S: In my mind, I like to divide my readings in three categories: past, present and future. Past and future readings are usually historical and theoretical texts, my favourite ones right now are Yuval Noah Harari and Alessandro Barbero, skilled history translators who have become a viral phenomenon, while art theory-wise, I thank Hito Steyerl and Bifo Franco Berardi for their ability of throwing you into the future with some grace. On the other hand, all literature, from any period or medium, produces the present for me. In March, I was reading The plague by Camus and in May listening to an audiobook of Sostiene Pereira by Antonio Tabucchi, to which I cried. This emotion was, clearly, my present. Inevitably, all of them are essential to inform my research at different levels.
M: How has the experience at the RCA impacted your work?
S: I completed my MA in painting in 2018, and I found it really helpful to expand my artistic trajectory and embrace a new way of researching. I also realised how important it can be to have a daily relationship with other artists. At the RCA I met the two founders of Pinch, a London based collective with the goal of proposing art projects to maintain a rich and intense dialogue around making, exhibiting, promoting and dealing with art.
M: What is your next plan?
S: Raw Reality, my latest project, has a sculptural section that I am developing in collaboration with Lady Crab, a production duo exploring reality in narrative film. As a 3D generalist and digital matte painter, Crab collaborates with Lady, a writer and editor, to evolve fictional spaces and characters, doused in buckets of innovative filmmaking practices—or at least that is the aim. As a unified body, Lady Crab floats in a puddle of absurdity and visual refinement. The idea with them is to create a portrait / bust and fingerprint cast to reproduce biodynamic data in sculptural form. I am interested in how human features are digested from a machine, then in casting these intangible data and seeing human characteristics from a digital system point of view. In May, this project was selected to be part of the Creative Reaction led by the Postdoctoral Researcher Domna-Maria Kaimaki at the Imperial College in London. The aim was to facilitate a collaboration between artists and scientists. Unfortunately, the project has stopped following the University’s closure during the pandemic. We shall see what the future brings!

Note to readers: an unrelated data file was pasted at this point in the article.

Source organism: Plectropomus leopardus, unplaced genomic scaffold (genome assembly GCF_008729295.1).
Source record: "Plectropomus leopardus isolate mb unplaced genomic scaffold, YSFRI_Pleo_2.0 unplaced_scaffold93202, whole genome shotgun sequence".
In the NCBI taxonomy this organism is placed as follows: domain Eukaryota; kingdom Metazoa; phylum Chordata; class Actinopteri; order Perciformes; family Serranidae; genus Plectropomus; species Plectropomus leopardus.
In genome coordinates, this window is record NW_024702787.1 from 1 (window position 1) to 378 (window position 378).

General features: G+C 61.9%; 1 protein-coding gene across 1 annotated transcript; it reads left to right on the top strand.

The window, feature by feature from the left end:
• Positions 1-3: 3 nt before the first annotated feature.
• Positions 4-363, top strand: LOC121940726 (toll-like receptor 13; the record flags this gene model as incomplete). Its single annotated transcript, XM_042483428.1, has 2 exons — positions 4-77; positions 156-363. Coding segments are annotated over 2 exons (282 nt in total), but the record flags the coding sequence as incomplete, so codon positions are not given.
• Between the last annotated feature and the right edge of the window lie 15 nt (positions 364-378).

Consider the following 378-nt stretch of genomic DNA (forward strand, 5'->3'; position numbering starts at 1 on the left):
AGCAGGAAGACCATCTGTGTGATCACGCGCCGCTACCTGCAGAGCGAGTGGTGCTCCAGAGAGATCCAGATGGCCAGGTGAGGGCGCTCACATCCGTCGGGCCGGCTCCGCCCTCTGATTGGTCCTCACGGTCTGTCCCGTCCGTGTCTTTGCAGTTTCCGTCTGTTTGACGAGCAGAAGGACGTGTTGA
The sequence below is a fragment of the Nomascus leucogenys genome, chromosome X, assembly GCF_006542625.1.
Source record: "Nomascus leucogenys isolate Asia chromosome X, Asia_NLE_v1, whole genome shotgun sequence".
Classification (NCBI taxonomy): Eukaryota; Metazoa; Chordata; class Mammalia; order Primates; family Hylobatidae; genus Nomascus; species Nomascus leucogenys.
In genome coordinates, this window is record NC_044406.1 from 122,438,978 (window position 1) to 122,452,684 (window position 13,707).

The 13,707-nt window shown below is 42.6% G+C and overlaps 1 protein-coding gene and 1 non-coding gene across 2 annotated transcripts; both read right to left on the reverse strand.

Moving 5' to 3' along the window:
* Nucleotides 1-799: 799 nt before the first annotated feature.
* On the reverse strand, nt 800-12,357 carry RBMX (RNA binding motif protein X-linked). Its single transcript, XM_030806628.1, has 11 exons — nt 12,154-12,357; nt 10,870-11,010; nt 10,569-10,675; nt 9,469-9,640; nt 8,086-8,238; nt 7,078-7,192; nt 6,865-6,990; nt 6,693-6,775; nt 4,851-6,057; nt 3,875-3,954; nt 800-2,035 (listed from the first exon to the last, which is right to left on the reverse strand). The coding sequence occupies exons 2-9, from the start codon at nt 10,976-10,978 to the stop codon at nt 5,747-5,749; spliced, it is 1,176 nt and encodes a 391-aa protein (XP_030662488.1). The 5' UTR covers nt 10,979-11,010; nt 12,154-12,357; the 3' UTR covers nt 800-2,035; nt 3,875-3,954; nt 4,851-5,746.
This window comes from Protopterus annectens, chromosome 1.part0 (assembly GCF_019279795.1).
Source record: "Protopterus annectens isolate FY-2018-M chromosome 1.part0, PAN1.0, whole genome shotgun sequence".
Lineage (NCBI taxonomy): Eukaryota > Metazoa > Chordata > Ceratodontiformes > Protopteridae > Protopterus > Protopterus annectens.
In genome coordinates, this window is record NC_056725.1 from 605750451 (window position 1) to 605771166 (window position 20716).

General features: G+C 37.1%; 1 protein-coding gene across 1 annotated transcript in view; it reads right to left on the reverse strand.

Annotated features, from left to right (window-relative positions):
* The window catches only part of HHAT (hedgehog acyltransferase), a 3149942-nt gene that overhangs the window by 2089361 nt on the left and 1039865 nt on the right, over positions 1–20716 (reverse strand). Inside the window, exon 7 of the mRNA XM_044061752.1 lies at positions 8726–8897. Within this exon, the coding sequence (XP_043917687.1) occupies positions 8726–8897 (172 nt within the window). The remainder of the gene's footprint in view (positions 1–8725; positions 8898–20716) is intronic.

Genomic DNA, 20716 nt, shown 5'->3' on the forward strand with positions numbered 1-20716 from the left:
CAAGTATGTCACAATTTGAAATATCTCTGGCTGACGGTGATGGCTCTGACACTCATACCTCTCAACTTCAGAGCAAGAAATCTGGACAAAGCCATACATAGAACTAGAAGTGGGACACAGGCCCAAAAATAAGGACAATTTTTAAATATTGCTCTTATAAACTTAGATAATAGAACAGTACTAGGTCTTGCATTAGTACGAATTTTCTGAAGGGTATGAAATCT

Stefania Zocco lives and works in London. She attended her BA and MA at the Fine Art Academy in Palermo respectively in 2006 and in 2012, and graduated from the Royal College of Art, painting department, in 2018. In 2019 she was a Bloomberg New Contemporary artist. Her practice ranges from drawing to oil painting and fresco, preferring traditional technologies for aiming the contemporary landscape, focusing on the value of the image and structure that surrenders us. Recent exhibitions includes Bloomberg New Contemporary, South London Gallery, London, UK, 2019; Espacio, luz y orden, Josedelafuente Gallery, Santander, SP 2019; Varie da km zero, Moon Contemporary, Carini Castel, Palermo, IT 2017; Temperature poco sotto la norma, MAS, Modica, IT 2017; Ficarra Contemporary Divan, Residency, Ficarra, IT, 2015; Pianeta X, Riso Museo Arte Contemporanea, Palermo, IT 2014.
Featured Image: Stefania Zocco, Pepe la Puke’s portrait studio, 3D print (WIP).